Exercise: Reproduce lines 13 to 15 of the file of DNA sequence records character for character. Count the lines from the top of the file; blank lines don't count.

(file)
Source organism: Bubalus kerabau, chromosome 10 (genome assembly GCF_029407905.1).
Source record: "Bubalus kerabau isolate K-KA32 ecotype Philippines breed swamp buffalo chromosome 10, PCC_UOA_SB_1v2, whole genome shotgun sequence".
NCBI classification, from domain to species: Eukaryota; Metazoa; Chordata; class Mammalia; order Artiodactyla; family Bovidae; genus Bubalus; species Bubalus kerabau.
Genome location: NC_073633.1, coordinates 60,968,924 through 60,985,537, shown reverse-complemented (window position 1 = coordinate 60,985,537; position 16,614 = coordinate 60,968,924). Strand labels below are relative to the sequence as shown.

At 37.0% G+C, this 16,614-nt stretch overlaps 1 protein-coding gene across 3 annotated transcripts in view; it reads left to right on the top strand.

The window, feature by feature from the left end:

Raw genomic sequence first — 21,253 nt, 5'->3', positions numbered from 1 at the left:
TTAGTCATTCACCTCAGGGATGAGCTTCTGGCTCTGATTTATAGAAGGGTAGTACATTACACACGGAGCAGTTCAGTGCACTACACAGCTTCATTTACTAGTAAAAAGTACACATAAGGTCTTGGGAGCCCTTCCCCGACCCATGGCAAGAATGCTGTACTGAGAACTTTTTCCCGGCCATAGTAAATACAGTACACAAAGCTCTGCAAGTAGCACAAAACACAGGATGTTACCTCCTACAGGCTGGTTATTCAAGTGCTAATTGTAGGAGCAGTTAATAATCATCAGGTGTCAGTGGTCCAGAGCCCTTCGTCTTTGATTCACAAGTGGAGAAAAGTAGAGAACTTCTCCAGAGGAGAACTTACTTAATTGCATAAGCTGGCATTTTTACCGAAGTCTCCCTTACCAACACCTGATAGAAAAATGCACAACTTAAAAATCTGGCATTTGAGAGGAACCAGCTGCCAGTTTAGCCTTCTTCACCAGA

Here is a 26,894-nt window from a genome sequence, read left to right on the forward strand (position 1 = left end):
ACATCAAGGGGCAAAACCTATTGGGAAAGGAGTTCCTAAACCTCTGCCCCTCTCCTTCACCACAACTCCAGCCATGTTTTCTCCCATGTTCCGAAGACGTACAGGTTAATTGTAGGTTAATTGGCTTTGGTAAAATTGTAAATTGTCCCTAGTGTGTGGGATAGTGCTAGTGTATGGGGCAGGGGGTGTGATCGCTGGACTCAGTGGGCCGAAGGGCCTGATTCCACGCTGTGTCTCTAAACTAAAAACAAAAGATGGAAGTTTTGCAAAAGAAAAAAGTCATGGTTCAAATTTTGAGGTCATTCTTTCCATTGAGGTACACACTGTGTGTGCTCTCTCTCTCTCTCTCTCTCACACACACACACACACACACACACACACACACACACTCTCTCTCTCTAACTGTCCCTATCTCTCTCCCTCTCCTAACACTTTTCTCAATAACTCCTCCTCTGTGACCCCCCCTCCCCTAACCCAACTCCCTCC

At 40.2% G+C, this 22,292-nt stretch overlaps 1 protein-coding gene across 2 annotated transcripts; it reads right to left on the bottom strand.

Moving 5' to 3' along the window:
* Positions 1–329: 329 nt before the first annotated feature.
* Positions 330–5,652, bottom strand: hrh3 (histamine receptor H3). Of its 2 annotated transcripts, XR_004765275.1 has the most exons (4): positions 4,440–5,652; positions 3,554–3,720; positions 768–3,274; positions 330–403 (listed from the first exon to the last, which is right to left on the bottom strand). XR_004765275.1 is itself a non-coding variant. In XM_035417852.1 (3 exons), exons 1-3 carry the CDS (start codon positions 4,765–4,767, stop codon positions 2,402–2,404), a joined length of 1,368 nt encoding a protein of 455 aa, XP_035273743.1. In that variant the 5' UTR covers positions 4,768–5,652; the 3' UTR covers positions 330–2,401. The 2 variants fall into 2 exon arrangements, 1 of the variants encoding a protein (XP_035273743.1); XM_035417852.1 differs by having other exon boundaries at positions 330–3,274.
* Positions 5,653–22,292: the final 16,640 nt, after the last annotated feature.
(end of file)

* Positions 1–329: 329 nt before the first annotated feature.
* Positions 330–5,652, bottom strand: hrh3 (histamine receptor H3). Of its 2 annotated transcripts, XR_004765275.1 has the most exons (4): positions 4,440–5,652; positions 3,554–3,720; positions 768–3,274; positions 330–403 (listed from the first exon to the last, which is right to left on the bottom strand). XR_004765275.1 is itself a non-coding variant. In XM_035417852.1 (3 exons), exons 1-3 carry the CDS (start codon positions 4,765–4,767, stop codon positions 2,402–2,404), a joined length of 1,368 nt encoding a protein of 455 aa, XP_035273743.1. In that variant the 5' UTR covers positions 4,768–5,652; the 3' UTR covers positions 330–2,401. The 2 variants fall into 2 exon arrangements, 1 of the variants encoding a protein (XP_035273743.1); XM_035417852.1 differs by having other exon boundaries at positions 330–3,274.
* Positions 5,653–22,292: the final 16,640 nt, after the last annotated feature.